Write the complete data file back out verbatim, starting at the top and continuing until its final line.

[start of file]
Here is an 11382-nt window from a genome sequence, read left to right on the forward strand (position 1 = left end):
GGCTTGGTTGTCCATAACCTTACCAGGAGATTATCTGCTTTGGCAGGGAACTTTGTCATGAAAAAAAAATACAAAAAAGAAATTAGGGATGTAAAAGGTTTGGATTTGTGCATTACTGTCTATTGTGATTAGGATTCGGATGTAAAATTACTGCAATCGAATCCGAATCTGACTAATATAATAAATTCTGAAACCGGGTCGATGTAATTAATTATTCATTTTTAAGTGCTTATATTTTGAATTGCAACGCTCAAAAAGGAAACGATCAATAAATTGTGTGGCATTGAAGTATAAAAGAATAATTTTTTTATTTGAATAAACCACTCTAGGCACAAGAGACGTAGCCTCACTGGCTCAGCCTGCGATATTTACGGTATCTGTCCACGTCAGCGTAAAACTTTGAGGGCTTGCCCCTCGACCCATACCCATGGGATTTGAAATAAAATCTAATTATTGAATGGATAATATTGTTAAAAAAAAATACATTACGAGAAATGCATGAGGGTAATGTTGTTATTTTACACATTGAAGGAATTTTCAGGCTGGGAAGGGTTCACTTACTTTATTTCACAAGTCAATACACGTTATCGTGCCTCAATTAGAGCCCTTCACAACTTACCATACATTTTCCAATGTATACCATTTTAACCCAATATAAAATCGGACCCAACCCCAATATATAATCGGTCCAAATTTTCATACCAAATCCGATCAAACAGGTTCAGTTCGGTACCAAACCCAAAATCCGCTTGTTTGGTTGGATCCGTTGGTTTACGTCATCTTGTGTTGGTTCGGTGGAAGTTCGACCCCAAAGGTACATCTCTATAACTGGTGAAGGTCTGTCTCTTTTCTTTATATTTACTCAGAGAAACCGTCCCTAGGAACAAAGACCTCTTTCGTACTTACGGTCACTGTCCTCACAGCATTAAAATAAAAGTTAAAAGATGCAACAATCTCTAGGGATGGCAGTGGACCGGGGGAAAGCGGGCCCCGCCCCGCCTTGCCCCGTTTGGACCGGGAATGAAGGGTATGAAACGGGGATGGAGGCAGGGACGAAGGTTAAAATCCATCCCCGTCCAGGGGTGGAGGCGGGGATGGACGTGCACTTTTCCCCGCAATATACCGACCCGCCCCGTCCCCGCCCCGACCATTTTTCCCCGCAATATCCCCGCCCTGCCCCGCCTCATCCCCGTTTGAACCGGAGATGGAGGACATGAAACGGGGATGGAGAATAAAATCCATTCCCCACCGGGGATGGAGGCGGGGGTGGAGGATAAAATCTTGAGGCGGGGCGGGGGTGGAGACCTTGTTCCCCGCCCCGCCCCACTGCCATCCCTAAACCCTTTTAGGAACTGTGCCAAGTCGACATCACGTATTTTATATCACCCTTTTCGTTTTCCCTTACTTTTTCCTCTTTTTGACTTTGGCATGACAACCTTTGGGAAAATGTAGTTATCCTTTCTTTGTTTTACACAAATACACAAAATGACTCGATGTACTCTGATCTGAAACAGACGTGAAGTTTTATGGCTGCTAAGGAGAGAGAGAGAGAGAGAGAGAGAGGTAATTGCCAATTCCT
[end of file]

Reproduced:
Here is an 11382-nt window from a genome sequence, read left to right on the forward strand (position 1 = left end):
GGCTTGGTTGTCCATAACCTTACCAGGAGATTATCTGCTTTGGCAGGGAACTTTGTCATGAAAAAAAAATACAAAAAAGAAATTAGGGATGTAAAAGGTTTGGATTTGTGCATTACTGTCTATTGTGATTAGGATTCGGATGTAAAATTACTGCAATCGAATCCGAATCTGACTAATATAATAAATTCTGAAACCGGGTCGATGTAATTAATTATTCATTTTTAAGTGCTTATATTTTGAATTGCAACGCTCAAAAAGGAAACGATCAATAAATTGTGTGGCATTGAAGTATAAAAGAATAATTTTTTTATTTGAATAAACCACTCTAGGCACAAGAGACGTAGCCTCACTGGCTCAGCCTGCGATATTTACGGTATCTGTCCACGTCAGCGTAAAACTTTGAGGGCTTGCCCCTCGACCCATACCCATGGGATTTGAAATAAAATCTAATTATTGAATGGATAATATTGTTAAAAAAAAATACATTACGAGAAATGCATGAGGGTAATGTTGTTATTTTACACATTGAAGGAATTTTCAGGCTGGGAAGGGTTCACTTACTTTATTTCACAAGTCAATACACGTTATCGTGCCTCAATTAGAGCCCTTCACAACTTACCATACATTTTCCAATGTATACCATTTTAACCCAATATAAAATCGGACCCAACCCCAATATATAATCGGTCCAAATTTTCATACCAAATCCGATCAAACAGGTTCAGTTCGGTACCAAACCCAAAATCCGCTTGTTTGGTTGGATCCGTTGGTTTACGTCATCTTGTGTTGGTTCGGTGGAAGTTCGACCCCAAAGGTACATCTCTATAACTGGTGAAGGTCTGTCTCTTTTCTTTATATTTACTCAGAGAAACCGTCCCTAGGAACAAAGACCTCTTTCGTACTTACGGTCACTGTCCTCACAGCATTAAAATAAAAGTTAAAAGATGCAACAATCTCTAGGGATGGCAGTGGACCGGGGGAAAGCGGGCCCCGCCCCGCCTTGCCCCGTTTGGACCGGGAATGAAGGGTATGAAACGGGGATGGAGGCAGGGACGAAGGTTAAAATCCATCCCCGTCCAGGGGTGGAGGCGGGGATGGACGTGCACTTTTCCCCGCAATATACCGACCCGCCCCGTCCCCGCCCCGACCATTTTTCCCCGCAATATCCCCGCCCTGCCCCGCCTCATCCCCGTTTGAACCGGAGATGGAGGACATGAAACGGGGATGGAGAATAAAATCCATTCCCCACCGGGGATGGAGGCGGGGGTGGAGGATAAAATCTTGAGGCGGGGCGGGGGTGGAGACCTTGTTCCCCGCCCCGCCCCACTGCCATCCCTAAACCCTTTTAGGAACTGTGCCAAGTCGACATCACGTATTTTATATCACCCTTTTCGTTTTCCCTTACTTTTTCCTCTTTTTGACTTTGGCATGACAACCTTTGGGAAAATGTAGTTATCCTTTCTTTGTTTTACACAAATACACAAAATGACTCGATGTACTCTGATCTGAAACAGACGTGAAGTTTTATGGCTGCTAAGGAGAGAGAGAGAGAGAGAGAGAGAGGTAATTGCCAATTCCT